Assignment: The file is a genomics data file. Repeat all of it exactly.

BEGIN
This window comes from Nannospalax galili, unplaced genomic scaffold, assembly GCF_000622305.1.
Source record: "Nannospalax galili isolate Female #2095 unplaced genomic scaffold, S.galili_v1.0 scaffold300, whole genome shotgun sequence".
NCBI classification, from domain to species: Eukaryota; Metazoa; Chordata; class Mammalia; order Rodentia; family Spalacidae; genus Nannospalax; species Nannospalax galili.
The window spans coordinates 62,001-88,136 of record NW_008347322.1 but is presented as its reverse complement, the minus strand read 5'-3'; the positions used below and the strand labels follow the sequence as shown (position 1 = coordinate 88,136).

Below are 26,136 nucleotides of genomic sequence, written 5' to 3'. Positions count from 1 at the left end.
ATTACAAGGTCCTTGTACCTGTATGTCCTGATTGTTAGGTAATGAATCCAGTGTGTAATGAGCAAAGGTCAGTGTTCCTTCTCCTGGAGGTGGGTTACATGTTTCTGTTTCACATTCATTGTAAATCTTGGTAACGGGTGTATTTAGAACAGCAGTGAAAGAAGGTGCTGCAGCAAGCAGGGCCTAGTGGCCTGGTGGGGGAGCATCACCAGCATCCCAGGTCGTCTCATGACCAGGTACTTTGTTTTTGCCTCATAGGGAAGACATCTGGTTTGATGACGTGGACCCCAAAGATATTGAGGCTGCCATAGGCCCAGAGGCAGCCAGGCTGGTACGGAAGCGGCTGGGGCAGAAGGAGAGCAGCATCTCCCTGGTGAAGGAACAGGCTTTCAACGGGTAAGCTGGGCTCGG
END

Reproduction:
This window comes from Nannospalax galili, unplaced genomic scaffold, assembly GCF_000622305.1.
Source record: "Nannospalax galili isolate Female #2095 unplaced genomic scaffold, S.galili_v1.0 scaffold300, whole genome shotgun sequence".
NCBI classification, from domain to species: Eukaryota; Metazoa; Chordata; class Mammalia; order Rodentia; family Spalacidae; genus Nannospalax; species Nannospalax galili.
The window spans coordinates 62,001-88,136 of record NW_008347322.1 but is presented as its reverse complement, the minus strand read 5'-3'; the positions used below and the strand labels follow the sequence as shown (position 1 = coordinate 88,136).

Below are 26,136 nucleotides of genomic sequence, written 5' to 3'. Positions count from 1 at the left end.
ATTACAAGGTCCTTGTACCTGTATGTCCTGATTGTTAGGTAATGAATCCAGTGTGTAATGAGCAAAGGTCAGTGTTCCTTCTCCTGGAGGTGGGTTACATGTTTCTGTTTCACATTCATTGTAAATCTTGGTAACGGGTGTATTTAGAACAGCAGTGAAAGAAGGTGCTGCAGCAAGCAGGGCCTAGTGGCCTGGTGGGGGAGCATCACCAGCATCCCAGGTCGTCTCATGACCAGGTACTTTGTTTTTGCCTCATAGGGAAGACATCTGGTTTGATGACGTGGACCCCAAAGATATTGAGGCTGCCATAGGCCCAGAGGCAGCCAGGCTGGTACGGAAGCGGCTGGGGCAGAAGGAGAGCAGCATCTCCCTGGTGAAGGAACAGGCTTTCAACGGGTAAGCTGGGCTCGG